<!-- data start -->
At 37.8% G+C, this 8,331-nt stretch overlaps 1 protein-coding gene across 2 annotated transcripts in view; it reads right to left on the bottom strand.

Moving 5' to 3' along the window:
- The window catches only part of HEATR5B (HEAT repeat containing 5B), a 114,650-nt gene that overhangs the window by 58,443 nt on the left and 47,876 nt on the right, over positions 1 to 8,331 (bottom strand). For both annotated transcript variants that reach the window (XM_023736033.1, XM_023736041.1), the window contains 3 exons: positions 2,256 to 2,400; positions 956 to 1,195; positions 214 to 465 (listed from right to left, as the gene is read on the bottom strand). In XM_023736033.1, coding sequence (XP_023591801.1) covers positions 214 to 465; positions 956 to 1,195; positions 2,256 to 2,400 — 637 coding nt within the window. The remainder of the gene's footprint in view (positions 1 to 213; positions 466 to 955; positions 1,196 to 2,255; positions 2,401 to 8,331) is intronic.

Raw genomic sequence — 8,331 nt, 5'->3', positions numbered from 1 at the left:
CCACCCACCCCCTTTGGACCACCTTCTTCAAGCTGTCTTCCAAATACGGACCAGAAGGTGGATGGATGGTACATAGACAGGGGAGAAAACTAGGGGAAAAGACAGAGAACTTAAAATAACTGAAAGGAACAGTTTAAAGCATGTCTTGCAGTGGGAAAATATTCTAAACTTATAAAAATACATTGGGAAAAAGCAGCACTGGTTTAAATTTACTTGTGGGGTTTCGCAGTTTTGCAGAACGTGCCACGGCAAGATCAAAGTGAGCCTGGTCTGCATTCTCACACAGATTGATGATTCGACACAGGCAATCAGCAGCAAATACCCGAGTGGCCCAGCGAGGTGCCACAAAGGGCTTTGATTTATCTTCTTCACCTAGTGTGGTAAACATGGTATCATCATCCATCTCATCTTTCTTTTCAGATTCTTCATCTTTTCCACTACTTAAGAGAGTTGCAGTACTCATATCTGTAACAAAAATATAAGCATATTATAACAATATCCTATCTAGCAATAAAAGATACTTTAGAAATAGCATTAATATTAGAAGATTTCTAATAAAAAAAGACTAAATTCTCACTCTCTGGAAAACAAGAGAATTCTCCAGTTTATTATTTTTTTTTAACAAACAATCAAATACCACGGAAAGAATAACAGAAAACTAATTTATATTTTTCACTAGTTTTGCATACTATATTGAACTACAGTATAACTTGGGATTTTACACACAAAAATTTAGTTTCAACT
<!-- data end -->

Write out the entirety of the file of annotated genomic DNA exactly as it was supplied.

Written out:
At 37.8% G+C, this 8,331-nt stretch overlaps 1 protein-coding gene across 2 annotated transcripts in view; it reads right to left on the bottom strand.

Moving 5' to 3' along the window:
- The window catches only part of HEATR5B (HEAT repeat containing 5B), a 114,650-nt gene that overhangs the window by 58,443 nt on the left and 47,876 nt on the right, over positions 1 to 8,331 (bottom strand). For both annotated transcript variants that reach the window (XM_023736033.1, XM_023736041.1), the window contains 3 exons: positions 2,256 to 2,400; positions 956 to 1,195; positions 214 to 465 (listed from right to left, as the gene is read on the bottom strand). In XM_023736033.1, coding sequence (XP_023591801.1) covers positions 214 to 465; positions 956 to 1,195; positions 2,256 to 2,400 — 637 coding nt within the window. The remainder of the gene's footprint in view (positions 1 to 213; positions 466 to 955; positions 1,196 to 2,255; positions 2,401 to 8,331) is intronic.

Raw genomic sequence — 8,331 nt, 5'->3', positions numbered from 1 at the left:
CCACCCACCCCCTTTGGACCACCTTCTTCAAGCTGTCTTCCAAATACGGACCAGAAGGTGGATGGATGGTACATAGACAGGGGAGAAAACTAGGGGAAAAGACAGAGAACTTAAAATAACTGAAAGGAACAGTTTAAAGCATGTCTTGCAGTGGGAAAATATTCTAAACTTATAAAAATACATTGGGAAAAAGCAGCACTGGTTTAAATTTACTTGTGGGGTTTCGCAGTTTTGCAGAACGTGCCACGGCAAGATCAAAGTGAGCCTGGTCTGCATTCTCACACAGATTGATGATTCGACACAGGCAATCAGCAGCAAATACCCGAGTGGCCCAGCGAGGTGCCACAAAGGGCTTTGATTTATCTTCTTCACCTAGTGTGGTAAACATGGTATCATCATCCATCTCATCTTTCTTTTCAGATTCTTCATCTTTTCCACTACTTAAGAGAGTTGCAGTACTCATATCTGTAACAAAAATATAAGCATATTATAACAATATCCTATCTAGCAATAAAAGATACTTTAGAAATAGCATTAATATTAGAAGATTTCTAATAAAAAAAGACTAAATTCTCACTCTCTGGAAAACAAGAGAATTCTCCAGTTTATTATTTTTTTTTAACAAACAATCAAATACCACGGAAAGAATAACAGAAAACTAATTTATATTTTTCACTAGTTTTGCATACTATATTGAACTACAGTATAACTTGGGATTTTACACACAAAAATTTAGTTTCAACT